In the weeks since the series, mounting pressure has put the assessor on the defensive. The county's independent inspector general opened an investigation; lawmakers at the state and local levels proposed legislation to limit the assessor's ability to raise campaign contributions from tax attorneys; and a bill has been introduced in the General Assembly that would require greater transparency.

Pushing back against Berrios' assertions at the hearing was Christopher Berry, a University of Chicago public policy professor who played a key role in building the new system that was never fully implemented. The MacArthur-funded model was touted in a news release two years ago by Berrios' office.

During his testimony at the hearing, Berry questioned why the county would conduct another study, when several had already been done.

"The taxpayers of Cook County do not need another study of regressivity," Berry said. "They live with it on a daily basis. What they need is leadership to fix the problem."

Berry said that Berrios' current system was "neither fair nor accurate."

The Tribune investigation, which analyzed 100 million property tax records from the years 2003 through 2015, found that lower-income minority homeowners paid more in taxes, as a percent of the value of their homes, than largely white, more affluent homeowners.

Berry called the county's assessment system regressive and said it represented a form of "institutional racism."

He also addressed the forceful assertions by Berrios, a Latino who grew up in the Cabrini-Green housing project, that he was not a racist.

"I am not saying that Joe Berrios or anybody on his staff is racist," Berry said. "I am saying ... that the assessment system we have produces racially discriminatory assessments and taxes."

Berry also said transparency would dictate that the county release additional information about its methods that the Tribune has sued to obtain.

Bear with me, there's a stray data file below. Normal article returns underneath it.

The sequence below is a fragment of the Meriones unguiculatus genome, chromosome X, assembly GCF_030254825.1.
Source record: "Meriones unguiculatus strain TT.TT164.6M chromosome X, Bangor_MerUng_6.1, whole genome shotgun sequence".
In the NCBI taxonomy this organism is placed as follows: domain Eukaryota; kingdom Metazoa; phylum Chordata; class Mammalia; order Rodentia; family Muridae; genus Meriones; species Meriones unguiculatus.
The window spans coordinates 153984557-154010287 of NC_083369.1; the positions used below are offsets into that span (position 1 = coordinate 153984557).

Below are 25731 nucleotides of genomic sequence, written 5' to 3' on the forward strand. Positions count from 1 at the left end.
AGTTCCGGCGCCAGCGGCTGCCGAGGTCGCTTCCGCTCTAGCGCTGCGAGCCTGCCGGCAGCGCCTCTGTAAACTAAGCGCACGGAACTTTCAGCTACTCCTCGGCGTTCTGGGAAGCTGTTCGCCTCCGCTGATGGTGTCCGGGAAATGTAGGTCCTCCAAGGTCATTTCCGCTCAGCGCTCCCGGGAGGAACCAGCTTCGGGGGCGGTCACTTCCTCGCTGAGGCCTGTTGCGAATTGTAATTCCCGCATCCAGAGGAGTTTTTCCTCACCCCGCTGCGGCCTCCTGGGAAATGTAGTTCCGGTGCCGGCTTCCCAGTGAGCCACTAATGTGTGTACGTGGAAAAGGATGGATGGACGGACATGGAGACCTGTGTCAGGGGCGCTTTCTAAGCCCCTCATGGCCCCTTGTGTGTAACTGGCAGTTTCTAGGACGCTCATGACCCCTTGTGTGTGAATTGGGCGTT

"We have in Cook County something that amounts to taxation without explanation," he quipped.

Also pushing back was Robert Weissbourd, president of the consulting firm RW Ventures, which led the team building the MacArthur-funded model.

"We are systematically overassessing homes in poor communities — the people that can afford it less — and it's time to fix it," he said, suggesting the county might be ripe for an expensive legal action on the issue.

And several community activists talked about clients of their nonprofit groups who were struggling to make ends meet and were hit with high assessments they sometimes did not have the wherewithal to challenge.

Backing the assessor at the hearing was Tyler Technologies researcher Richard Borst. Tyler has a $30 million contract with the county to provide a new computer system to handle property taxes.

Borst also spoke at the assessor's news conference last month. After raising issues with the Tribune's analysis, he had acknowledged during questioning that he had not read the 100-plus-page analysis the Tribune posted online.

At Tuesday's hearing, Borst said this time he had read the analysis and came up with a new criticism. He said the Tribune's methodology was flawed because it compared assessments with sales that took place within a year after assessments went out. However, this is a standard practice that was recommended to the Tribune by top experts in the field.

The Tribune had three experts examine its analysis, including how it selected sales. Two of the experts helped write standards for the International Association of Assessing Officers.

Jason Grotto, a reporter for ProPublica Illinois, contributed.

hdardick@chicagotribune.com

Twitter @ReporterHal